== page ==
I used all the money I brought with me due to the swindlers, instead of staying for three months, I stayed seven months. I barely received five lei from my friend Hochman that I needed to cover the cost to return home, in spite of the fact that there was money in the account of the Hitiashvut. On March 3, 1927, I sailed from the coast of Jaffa on the ship “Roma”. The trip was hard. The sea was stormy and the ship was rolling in every direction along with the passengers. My head was spinning, vomiting, sea-sick and in general miserable. It was impossible to eat, drink, rest or sleep. After two days of suffering, the ship landed in the port of Constanta. I spent a few days in Bukovina in the house of Shmuel Shieber in order to earn the matchmaker fee for what I proposed to him while on the way to Eretz Israel. Shieber paid me $360. On the way back to Stanislau, R. Greenfield paid me $200.

My expenses back and forth to Eretz cost me 52 lei. My friends Pahan and Weiss obligated themselves to pay a third of this sum each. I received from Weiss, five lei, and from Pahan six lei, the other 23 lei was not paid. Who knows about the seven months of traveling, worries and extortion, and the loss of business and my other problems? I came back to the country empty-handed. Luckily I was paid the $560 for my matchmaking services and I thank God for his blessing. With this money I decided to return to the wood business in order to earn a good income.

תרפז 1927, I came to Chernovitz to celebrate the wedding of S Shieber’s daughter, to the groom, Greenfeld. (They gave me the matchmaker money) The celebration was on a high level. From there I was invited to their home in Prosin for Shabbat and the seven blessings. I asked and received a donation for Isaac Meltzer who was in need, $25 from Shieber and $30 from B. Hirsch and Sarah Baron. The $55 I sent to Uncle Shmaryahu Meltzer in Scala. Isaac not only did not thank me, but he was upset and angry with me.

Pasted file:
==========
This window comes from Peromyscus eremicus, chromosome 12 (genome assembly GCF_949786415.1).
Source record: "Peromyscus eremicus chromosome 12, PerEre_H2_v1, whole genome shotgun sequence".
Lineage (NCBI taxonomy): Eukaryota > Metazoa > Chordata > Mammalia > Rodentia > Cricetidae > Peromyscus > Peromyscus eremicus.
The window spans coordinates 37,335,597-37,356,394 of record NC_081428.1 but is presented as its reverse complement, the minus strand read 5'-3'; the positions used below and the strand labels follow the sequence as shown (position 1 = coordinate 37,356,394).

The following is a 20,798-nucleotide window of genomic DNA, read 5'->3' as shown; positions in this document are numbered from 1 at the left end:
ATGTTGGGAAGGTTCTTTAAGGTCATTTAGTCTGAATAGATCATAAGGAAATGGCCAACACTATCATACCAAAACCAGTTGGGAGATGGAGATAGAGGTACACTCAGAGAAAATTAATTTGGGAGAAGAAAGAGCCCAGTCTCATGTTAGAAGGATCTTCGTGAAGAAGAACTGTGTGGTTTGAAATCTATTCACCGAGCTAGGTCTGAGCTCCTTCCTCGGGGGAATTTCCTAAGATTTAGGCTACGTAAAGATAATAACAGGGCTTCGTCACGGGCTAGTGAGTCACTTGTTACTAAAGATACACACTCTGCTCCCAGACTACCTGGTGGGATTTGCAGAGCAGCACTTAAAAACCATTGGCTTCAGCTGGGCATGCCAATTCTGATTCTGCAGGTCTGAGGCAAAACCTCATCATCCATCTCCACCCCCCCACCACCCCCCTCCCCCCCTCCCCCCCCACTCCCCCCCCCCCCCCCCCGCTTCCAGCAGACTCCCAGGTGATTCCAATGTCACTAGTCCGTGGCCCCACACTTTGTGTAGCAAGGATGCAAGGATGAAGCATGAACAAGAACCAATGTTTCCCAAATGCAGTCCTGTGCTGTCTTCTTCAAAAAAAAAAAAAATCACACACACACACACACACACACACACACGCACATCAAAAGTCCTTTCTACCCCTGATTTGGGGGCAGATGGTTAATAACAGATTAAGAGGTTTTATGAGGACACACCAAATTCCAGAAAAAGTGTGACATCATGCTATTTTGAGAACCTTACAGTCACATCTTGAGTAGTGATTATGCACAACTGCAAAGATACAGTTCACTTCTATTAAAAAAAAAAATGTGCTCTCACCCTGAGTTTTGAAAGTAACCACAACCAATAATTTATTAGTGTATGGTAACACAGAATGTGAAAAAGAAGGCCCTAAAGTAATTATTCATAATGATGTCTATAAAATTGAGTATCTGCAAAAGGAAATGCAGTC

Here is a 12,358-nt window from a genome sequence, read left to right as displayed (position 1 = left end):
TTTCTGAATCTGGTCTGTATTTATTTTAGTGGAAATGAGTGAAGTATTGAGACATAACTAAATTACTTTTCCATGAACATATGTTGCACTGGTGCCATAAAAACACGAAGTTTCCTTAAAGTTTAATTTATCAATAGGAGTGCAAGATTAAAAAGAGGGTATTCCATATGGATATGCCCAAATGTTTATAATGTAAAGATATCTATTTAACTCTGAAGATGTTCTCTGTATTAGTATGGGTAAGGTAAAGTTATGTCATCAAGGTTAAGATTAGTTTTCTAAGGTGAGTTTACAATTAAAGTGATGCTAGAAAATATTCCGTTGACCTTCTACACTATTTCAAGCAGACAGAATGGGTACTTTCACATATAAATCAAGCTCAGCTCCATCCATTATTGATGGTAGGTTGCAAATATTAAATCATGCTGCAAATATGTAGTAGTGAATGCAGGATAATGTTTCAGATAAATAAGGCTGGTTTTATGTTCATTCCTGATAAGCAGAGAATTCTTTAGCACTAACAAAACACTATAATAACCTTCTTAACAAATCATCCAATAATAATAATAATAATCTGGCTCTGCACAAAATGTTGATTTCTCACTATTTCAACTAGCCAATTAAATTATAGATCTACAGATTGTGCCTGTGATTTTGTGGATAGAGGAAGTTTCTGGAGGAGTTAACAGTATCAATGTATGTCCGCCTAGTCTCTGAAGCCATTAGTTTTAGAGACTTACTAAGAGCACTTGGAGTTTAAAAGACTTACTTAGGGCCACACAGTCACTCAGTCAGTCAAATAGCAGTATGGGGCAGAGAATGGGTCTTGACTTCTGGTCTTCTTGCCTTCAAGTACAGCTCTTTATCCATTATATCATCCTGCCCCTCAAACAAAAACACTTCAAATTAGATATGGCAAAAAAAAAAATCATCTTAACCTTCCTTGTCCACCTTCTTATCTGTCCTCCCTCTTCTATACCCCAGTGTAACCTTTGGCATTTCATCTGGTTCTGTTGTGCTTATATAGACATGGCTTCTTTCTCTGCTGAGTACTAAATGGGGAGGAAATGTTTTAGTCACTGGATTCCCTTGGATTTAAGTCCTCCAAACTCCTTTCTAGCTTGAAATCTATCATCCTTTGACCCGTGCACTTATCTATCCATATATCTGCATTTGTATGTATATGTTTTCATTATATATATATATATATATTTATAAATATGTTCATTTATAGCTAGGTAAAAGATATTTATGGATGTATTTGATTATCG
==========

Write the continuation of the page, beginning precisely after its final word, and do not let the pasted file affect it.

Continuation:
My daughter Taube gave birth on May 1, 1928, to her second daughter, called Devorah after my mother זל.

I was informed by my brother David from New York that a son, called Aaron Joseph, was born to my son Nathan. He was named after my father and my son who drowned זל.

Isaac Schrenzel, son of my sister Gitel, came to Dalatin from Scala to enjoy the fresh air. He stayed with a friend, Moshe Stein, who was a neighbor of my son Aaron. His wife, Shprinzi, came to take care of him. He had always been sickly and now did not leave his bed day or night. I visited him several times. My son Aaron helped him. After two weeks, we received the sad news that Isaac was no longer and God had taken him. He was about 50 years of age. Aaron took care of his burial and paid for it by himself. I received words of consolation from my brother-in-law, his father, R’Yeshuah and his brother-in-law Freifelder from Scala. I answered Freifelder with this letter.

“My dear Freifelder, I received your letter on the death of Isaac זל . We must cry and grieve over him. The Reaper put his eye upon the dry vineyard and lifted his scythe upon a thin stalk. Thus we lost a young man of 50. The tragedy came suddenly even though a few days earlier, a doctor said that he was in good condition and hoped that the dry vineyard would flower for several years.

(Pages 114/115)

Why was this vine cut when this vine had four branches that were growing? Who will support and console them? Who will worry about their education and their livelihood?

He will be buried on the hill of Dalatin. May God have mercy on his soul and console his lovely wife, Shprinzi, and his four sons. תנצבה.